Of course, her first album “Baduizm” had its own understated hip-hop swagger. Badu’s willowy voice, softened by vibrato, inspired comparisons to Billie Holiday, but she had a rapper’s sense of rhythm and restraint: she knew how to stack syllables and deploy slang, and she knew when not to smother the beat with extraneous ad-libs.
“On & On,” became the first neo-soul single to reach the top of Billboard ’s R&B chart. Though it was almost smooth enough to be a slow jam, its lyrics more closely resembled a hip-hop freestyle:
On and on, and on and on
My cipher keeps moving like a rolling stone,
Badu sang, and in this context “cipher” might refer to a group of rappers standing in a circle, trading rhymes.
Erykah, The Man Eater
More often, though, Badu’s love life has inspired curiosity, along with jokes about her supposedly mystical power over men. During an interview on BET, she acknowledged the chatter:
“There’s an urban legend that says, If you get involved with Erykah Badu, you’ll change gods, wear crocheted pants, and all this other stuff.” (“crocheted pants” is a reference to the rapper Common, whose music and outfits grew notably more outré when he dated Badu, in the early aughts. He has admitted that she did buy him a pair of knitted trousers, but insists that the ill-fated decision to wear them for a photo shoot was his alone.) Badu once wrote a song called “Fall in Love (Your Funeral),” in which she uses the rumors to create a negative-psychology pickup line. “See, you don’t wanna fall in love with me,” she coos, while sending precisely the opposite message: of course you do.
The anatomy of Tyrone
Erykah Badu, one of the most prolific and talented artists of her era, has released a slew of hit singles and gold records since breaking onto the scene nearly 20 years ago. But to this day, none resonate quite like “Tyrone.” The single, originally a live cut that found its way to radio, is among the more passionate and direct tracks in her extensive catalog. It’s also one hell of a breakup song.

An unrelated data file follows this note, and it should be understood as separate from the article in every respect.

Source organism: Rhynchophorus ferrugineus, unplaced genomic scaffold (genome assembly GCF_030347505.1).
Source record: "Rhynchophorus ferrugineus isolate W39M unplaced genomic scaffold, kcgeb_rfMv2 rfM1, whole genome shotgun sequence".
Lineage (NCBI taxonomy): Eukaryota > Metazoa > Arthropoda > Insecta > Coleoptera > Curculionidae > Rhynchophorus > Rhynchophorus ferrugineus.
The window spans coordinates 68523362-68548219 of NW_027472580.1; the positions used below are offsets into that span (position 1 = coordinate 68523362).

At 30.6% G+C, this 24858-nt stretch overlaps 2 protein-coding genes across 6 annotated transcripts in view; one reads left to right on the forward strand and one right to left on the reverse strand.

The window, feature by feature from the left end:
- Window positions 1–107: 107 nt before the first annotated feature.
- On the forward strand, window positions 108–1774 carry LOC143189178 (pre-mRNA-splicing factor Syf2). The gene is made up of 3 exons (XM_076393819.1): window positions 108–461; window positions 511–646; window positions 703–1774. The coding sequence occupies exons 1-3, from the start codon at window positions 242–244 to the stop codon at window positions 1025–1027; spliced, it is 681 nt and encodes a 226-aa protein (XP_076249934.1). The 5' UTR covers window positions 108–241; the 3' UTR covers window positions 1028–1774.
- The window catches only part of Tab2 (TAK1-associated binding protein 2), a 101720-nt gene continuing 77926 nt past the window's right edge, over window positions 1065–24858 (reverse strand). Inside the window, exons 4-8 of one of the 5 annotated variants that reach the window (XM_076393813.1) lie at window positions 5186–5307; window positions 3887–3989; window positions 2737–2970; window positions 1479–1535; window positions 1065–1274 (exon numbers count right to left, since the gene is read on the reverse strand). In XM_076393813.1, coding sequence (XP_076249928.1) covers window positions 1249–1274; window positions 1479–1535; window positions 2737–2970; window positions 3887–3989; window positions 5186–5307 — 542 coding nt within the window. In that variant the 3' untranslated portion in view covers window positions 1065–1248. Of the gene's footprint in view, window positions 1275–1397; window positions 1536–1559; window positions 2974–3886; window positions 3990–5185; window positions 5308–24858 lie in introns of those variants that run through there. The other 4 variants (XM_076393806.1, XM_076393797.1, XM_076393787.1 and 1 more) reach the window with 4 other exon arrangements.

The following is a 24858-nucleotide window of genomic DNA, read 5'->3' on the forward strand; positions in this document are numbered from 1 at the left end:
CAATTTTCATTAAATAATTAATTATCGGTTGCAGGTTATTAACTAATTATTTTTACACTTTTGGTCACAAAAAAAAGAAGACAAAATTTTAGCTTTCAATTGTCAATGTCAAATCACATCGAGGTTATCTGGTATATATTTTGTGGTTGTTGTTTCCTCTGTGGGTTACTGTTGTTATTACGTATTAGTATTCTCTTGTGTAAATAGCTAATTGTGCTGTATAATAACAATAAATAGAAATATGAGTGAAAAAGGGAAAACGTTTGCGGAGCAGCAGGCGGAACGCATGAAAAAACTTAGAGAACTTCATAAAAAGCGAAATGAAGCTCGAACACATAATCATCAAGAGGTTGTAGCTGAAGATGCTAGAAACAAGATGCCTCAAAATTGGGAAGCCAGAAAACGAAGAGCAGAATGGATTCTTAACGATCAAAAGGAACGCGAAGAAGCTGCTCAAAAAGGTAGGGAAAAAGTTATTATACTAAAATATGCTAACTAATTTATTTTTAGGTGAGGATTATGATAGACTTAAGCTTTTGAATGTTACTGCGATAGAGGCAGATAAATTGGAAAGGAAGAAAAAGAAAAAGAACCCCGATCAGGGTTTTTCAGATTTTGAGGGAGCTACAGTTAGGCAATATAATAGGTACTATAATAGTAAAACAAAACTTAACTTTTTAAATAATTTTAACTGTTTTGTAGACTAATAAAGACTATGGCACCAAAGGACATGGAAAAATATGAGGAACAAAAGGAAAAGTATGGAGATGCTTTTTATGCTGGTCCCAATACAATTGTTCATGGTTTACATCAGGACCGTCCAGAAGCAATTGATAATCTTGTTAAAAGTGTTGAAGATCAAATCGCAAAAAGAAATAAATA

Her defining song might be “Tyrone,” in which she tells a deadbeat boyfriend to ask his friend for a ride home: “You better call Tyrone.” Erykah’s man needs to call one of his lowlife friends to come help him get his stuff out of her house.
But she denied that it was about Andre 3000, although Benjamin admits that “Ms. Jackson”—an OutKast track apologizing to a girlfriend’s mother, released after the couple had publicly split—was inspired by Badu.
Badu’s boyfriend is cheap, selfish, oversexed, and it’s time for him to call his friend Tyrone and get some help packing his shit. This plainspoken live track (the real stars are the screams of affirmation from the audience) was supposedly spawned from a live improv in London, where Badu made up the lyrics as she went along. She’s said she “had no idea that it would make such an impact,” but “Tyrone” ended up setting the stage for the oncoming perfect storm of late-‘90s scrub-bashing.
I’m getting’ tired of your shit
You don’t never buy me nothin’
See every time you come around
You gotta bring Jim, James, Paul, and Tyrone
See why can’t we be by ourselves, sometimes